Desiring to move on professionally and get out of the political arena, Joe Wiegand’s career took an ironic turn: It ascended him to the White House.
Now then, we know the current U.S. president is Barack Obama and that nobody named Joe Wiegand has ever actually served as commander-in-chief, but, during the early years of the 20th century, a man named Theodore Roosevelt did serve as president and six days per week every summer, Wiegand channels his inner bully to perform as America’s 26th president in Medora.
On Monday, Wiegand donned his black three-piece suit and top hat during one of the final hot days of the summer of 2013 as he delighted close to 40 spectators at the Old Town Hall Theater with his performance “A Theodore Roosevelt Salute to Medora.”
Now wrapping up his second year working in Medora, Wiegand recently agreed to terms with the Theodore Roosevelt Medora Foundation to portray Roosevelt for at least the next two summers.
“It’s a blessing for me to be here,” said Wiegand before his Labor Day show. “Right now, Medora does tremendously well in its own region — drawing from states like North Dakota, South Dakota, Montana, Minnesota, Wyoming and others — and part of what I want to do is to help take the TRMF into a national marketplace.”
Like the current president, Wiegand’s road to the Roosevelt-era White House began with a political career in Illinois. After two-plus decades serving as a county commissioner, campaigning for other Chicagoland and statewide offices, and even running Gov. Mike Huckabee’s 2008 presidential campaign in Illinois, Wiegand decided to get out of what he called a “tough business” and get into his black three-piece suit.
“At heart, I’m a patriot and I’ve always believed I have the heart of a public servant,” Wiegand said. “Ever since I was a little boy, I thought the way to express that sense of duty and responsibility was to be in politics and public policy. As one person said in Chicago, ‘politics ain’t beanbags.’ People on the inside, they like things just the way they are. I had to sit back after a couple of major campaigns in Illinois and think of a different way to help make the world a better place.”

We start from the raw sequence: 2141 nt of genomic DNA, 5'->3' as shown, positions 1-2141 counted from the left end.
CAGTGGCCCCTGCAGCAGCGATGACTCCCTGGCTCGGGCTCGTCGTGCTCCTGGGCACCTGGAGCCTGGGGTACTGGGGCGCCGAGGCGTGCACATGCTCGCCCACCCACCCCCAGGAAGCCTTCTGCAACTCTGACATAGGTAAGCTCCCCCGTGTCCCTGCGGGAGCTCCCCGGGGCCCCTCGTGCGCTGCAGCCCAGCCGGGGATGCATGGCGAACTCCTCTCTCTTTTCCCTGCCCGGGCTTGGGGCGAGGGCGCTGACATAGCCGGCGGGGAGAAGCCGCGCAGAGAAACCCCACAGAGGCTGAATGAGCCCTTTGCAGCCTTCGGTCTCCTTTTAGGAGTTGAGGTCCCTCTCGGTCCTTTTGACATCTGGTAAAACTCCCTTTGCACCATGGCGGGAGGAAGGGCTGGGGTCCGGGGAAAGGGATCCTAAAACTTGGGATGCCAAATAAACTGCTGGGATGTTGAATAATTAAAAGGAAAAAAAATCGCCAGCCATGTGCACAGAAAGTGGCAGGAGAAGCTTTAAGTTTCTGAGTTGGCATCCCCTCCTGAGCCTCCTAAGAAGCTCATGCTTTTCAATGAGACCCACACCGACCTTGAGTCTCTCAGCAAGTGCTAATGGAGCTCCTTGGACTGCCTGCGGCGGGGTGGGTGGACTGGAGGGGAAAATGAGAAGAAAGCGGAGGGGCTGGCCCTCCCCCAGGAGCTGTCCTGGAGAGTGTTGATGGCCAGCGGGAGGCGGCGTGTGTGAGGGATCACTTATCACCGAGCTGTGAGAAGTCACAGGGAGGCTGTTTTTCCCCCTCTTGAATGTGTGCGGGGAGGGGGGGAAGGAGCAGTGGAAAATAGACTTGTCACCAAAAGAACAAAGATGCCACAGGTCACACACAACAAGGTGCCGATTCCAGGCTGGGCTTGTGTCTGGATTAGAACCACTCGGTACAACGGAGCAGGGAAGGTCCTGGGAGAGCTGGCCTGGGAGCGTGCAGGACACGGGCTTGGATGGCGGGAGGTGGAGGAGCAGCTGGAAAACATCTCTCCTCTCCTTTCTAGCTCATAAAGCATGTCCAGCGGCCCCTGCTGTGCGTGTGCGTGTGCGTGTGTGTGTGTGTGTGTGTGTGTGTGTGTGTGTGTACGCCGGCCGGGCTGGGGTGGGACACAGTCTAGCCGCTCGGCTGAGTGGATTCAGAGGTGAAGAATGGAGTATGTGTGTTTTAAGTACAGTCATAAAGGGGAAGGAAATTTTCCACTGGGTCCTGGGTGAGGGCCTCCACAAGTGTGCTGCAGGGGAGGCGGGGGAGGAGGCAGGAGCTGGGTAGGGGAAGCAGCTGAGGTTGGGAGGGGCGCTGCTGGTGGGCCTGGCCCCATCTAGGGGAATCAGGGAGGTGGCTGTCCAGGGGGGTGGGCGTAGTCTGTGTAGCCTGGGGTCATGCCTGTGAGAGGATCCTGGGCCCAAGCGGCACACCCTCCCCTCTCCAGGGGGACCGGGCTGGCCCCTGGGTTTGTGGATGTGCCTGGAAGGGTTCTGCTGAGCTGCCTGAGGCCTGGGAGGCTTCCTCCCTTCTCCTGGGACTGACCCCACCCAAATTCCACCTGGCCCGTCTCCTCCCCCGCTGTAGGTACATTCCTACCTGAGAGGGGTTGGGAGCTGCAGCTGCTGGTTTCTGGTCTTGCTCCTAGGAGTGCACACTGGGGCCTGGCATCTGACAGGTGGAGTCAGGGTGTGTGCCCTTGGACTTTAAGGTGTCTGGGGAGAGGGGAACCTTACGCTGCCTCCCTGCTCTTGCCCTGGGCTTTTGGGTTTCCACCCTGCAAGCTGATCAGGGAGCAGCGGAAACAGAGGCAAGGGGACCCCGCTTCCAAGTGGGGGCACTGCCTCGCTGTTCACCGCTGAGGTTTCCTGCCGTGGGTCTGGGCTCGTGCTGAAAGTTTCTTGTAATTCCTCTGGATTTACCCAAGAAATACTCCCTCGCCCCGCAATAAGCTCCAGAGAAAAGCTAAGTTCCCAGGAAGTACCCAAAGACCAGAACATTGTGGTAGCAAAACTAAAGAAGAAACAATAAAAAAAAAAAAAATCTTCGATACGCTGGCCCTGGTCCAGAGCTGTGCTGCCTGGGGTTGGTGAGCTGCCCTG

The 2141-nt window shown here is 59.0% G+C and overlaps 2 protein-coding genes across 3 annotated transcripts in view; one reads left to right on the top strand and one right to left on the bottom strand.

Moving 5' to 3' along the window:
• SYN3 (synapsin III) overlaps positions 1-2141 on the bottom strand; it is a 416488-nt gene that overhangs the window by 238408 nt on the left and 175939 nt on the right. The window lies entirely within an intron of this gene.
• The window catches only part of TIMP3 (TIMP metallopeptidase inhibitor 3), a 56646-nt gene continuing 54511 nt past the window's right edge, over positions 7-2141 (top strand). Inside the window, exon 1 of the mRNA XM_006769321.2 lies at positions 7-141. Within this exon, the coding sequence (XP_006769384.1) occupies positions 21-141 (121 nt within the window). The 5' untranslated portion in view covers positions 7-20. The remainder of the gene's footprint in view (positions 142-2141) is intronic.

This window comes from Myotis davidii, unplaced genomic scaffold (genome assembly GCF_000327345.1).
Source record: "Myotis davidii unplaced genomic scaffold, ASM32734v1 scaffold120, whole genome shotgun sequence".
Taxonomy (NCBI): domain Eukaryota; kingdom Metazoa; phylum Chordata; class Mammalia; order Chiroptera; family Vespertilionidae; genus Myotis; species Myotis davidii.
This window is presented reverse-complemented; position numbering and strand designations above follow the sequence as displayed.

No longer duking it out in real world politics, Wiegand now travels around the country, making anywhere from 75 to 90 appearances as Roosevelt, he says, during the nine months he isn’t in Medora, preaching on his bully pulpit to school children, at museums and making any number of other appearances from coast to coast.
As part of his agreement with the TRMF, Wiegand also travels the country in a 2011 Ford Flex dubbed “Manitou the Medora Mobile,” which is a Medora billboard on wheels.
“I especially like performing before school kids,” Wiegand said. “Hopefully, I offer a bit of an entertaining history lesson. You never know, there could be a future president of the United States in the audience or a future doctor who will go on to cure cancer.”
Wiegand’s performances last about an hour with a short question and answer session to follow. The current Tennessee resident said it has taken several years of research and practice to attempt to fit Roosevelt’s remarkable life story into that short of a routine.
From the seemingly countless tales that can be told of Roosevelt’s life — from being the only president to date born in New York City to being the inspiration for what we know now as the “Teddy Bear” — Wiegand said its Roosevelt’s dogged determination and ability to overcome failure and tragedy that he hopes people take away from his portraying the “Rough Rider.”
“For young people and adults, there’s a message about overcoming hardship and challenge,” Wiegand said. “When I was young, I was bronchial. Knowing Teddy’s story of overcoming his asthma as a youth and building his body, that was an inspiration for me. Teddy overcame tremendous tragedy in life — including the loss of his mother and wife on the same day — and that’s what we’re called to do. We’re called to look beyond ourselves and take action in the service of others.”
Wiegand’s final performance in Medora is scheduled for Friday. Following the show, he will leave for “Teddy Roosevelt Days” in Newcomb, N.Y., which kicks off the following day.
“It’s just an honor to be able to bring Teddy’s words back to life,” Wiegand said. “Teddy talked about being in the arena and I think that’s so important. You’re going to fail, but that’s what happens when you try. Better that than to live, as Teddy said, as the cold and timid souls who know neither victory nor defeat.”